There is an extensive literature on the determinants of capital structure for developed countries, but little has been said about emerging economies. This article analyzes the driving forces of capital structure in Chile for the period 1990-2002. We study aggregate leverage and interest-bearing liabilities in isolation for all firms, and firms segmented by economic sector. Our results give more support to the trade-off theory than to the pecking-order hypothesis. In particular, in recent years equity issues have followed firms’ financing deficits more closely than net debt issues have. We conjecture that tax and monetary policies might have driven this result. The contribution of our work is also methodological. Our econometric specification is based on a random-effects panel data model for censored data developed by Anderson (1986) and extended by Kim and Maddala (1992). We expand Anderson-Kim-Maddala’s work to panel data models for uncensored data, and devise specification tests for non-nested random-effects models. Most literature on capital structure focuses on the cross-section variation of the data by averaging observations over time. Or, when using panel data models, the bias of fixed-effects estimates, under a dynamic specification, is usually neglected.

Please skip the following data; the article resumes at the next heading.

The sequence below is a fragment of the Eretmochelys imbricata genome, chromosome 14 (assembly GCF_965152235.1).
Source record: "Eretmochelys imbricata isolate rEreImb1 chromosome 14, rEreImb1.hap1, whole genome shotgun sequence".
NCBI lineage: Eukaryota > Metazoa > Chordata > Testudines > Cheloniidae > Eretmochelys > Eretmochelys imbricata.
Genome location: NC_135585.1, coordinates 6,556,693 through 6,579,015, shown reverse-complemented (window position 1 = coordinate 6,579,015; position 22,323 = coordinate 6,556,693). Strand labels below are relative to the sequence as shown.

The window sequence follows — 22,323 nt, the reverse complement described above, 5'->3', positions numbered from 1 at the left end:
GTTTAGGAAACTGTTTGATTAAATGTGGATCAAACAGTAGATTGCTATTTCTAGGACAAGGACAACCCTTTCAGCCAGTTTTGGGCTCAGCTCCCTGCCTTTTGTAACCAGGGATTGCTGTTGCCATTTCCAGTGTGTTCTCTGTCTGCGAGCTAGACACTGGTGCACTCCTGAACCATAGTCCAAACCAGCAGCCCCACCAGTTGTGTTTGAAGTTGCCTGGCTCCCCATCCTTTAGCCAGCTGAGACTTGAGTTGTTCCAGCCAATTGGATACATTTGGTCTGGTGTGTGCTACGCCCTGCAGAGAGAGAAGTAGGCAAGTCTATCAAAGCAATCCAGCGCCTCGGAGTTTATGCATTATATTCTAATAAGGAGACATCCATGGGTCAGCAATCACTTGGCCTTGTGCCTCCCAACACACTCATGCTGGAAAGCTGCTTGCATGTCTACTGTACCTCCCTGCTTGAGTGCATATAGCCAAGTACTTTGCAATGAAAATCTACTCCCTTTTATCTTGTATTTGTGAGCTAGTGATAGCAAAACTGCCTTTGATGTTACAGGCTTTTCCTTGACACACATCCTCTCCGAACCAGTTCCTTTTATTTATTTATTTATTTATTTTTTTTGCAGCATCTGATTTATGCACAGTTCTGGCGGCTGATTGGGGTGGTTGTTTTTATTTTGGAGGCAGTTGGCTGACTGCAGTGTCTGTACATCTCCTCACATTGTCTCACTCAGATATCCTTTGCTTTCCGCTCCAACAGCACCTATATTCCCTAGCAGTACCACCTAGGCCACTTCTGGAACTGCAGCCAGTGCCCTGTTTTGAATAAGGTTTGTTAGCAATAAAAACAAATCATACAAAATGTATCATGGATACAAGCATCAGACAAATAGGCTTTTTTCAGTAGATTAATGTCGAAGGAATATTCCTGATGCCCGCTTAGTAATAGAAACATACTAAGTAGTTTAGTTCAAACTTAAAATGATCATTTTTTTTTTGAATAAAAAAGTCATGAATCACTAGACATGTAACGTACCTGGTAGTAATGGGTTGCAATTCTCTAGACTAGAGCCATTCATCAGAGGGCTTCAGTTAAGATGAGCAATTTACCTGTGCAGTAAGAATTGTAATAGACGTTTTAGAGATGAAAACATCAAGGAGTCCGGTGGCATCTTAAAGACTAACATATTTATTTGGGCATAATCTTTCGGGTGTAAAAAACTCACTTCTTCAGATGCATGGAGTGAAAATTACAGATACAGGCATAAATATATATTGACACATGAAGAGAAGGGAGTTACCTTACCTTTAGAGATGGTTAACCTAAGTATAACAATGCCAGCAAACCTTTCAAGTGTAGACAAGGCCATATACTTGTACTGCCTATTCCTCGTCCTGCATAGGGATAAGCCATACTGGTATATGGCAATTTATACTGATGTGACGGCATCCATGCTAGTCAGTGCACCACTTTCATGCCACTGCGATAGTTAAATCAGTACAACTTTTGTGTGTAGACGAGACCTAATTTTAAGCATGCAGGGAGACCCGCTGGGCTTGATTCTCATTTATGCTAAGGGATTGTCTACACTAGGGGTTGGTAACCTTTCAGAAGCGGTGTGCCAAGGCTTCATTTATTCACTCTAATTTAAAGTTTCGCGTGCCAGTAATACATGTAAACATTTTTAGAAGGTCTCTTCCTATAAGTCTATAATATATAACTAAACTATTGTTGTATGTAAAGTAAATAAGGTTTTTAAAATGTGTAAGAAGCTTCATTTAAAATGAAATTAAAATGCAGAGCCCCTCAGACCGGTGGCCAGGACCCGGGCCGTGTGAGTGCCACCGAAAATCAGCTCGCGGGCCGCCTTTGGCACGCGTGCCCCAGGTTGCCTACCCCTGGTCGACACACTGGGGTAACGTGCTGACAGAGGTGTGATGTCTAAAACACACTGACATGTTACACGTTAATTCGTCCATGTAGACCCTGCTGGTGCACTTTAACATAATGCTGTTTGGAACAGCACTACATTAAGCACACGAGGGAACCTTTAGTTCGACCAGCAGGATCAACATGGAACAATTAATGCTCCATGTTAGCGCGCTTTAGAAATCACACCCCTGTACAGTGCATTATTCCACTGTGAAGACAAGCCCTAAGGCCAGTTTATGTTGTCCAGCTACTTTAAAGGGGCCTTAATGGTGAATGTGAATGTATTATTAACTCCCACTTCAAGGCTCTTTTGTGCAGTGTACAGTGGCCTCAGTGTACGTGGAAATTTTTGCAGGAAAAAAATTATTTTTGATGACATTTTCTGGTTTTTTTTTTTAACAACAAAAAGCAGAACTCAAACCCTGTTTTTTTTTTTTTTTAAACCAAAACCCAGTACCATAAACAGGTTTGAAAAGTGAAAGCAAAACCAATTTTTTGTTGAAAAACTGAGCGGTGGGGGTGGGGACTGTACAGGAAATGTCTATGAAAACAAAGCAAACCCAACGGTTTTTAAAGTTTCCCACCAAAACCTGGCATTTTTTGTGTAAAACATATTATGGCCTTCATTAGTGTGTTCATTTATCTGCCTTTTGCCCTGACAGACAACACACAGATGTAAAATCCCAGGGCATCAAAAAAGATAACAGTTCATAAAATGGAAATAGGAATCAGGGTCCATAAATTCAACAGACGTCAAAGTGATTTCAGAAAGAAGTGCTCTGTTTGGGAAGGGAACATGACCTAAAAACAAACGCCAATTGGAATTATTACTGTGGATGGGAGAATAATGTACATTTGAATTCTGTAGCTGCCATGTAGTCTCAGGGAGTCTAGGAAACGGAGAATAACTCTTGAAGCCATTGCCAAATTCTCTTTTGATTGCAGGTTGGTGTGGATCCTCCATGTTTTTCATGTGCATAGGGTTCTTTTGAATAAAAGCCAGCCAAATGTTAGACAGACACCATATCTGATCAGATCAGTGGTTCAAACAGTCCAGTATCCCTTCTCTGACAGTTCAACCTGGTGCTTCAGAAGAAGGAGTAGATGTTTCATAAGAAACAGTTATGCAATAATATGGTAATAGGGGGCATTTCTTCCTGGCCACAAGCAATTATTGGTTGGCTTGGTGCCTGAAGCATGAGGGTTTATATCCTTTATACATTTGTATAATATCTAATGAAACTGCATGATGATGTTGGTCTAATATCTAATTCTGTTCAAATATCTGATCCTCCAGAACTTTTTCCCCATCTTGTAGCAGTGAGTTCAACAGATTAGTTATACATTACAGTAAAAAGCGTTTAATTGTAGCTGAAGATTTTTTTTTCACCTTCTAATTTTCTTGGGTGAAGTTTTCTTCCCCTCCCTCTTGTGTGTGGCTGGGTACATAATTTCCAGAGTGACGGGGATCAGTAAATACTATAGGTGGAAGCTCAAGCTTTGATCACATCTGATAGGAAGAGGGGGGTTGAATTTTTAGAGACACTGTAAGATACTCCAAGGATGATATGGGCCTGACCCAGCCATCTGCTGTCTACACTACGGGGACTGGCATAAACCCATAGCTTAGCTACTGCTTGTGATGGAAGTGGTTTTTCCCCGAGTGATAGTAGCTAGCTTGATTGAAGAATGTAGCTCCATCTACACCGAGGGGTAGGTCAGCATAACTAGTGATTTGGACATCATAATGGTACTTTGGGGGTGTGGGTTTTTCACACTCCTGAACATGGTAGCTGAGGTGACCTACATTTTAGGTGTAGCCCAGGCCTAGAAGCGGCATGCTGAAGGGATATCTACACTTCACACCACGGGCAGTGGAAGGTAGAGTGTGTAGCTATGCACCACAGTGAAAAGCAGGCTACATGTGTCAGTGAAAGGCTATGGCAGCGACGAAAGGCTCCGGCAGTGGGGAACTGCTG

Keywords: pecking-order theory, random-effects., trade-off theory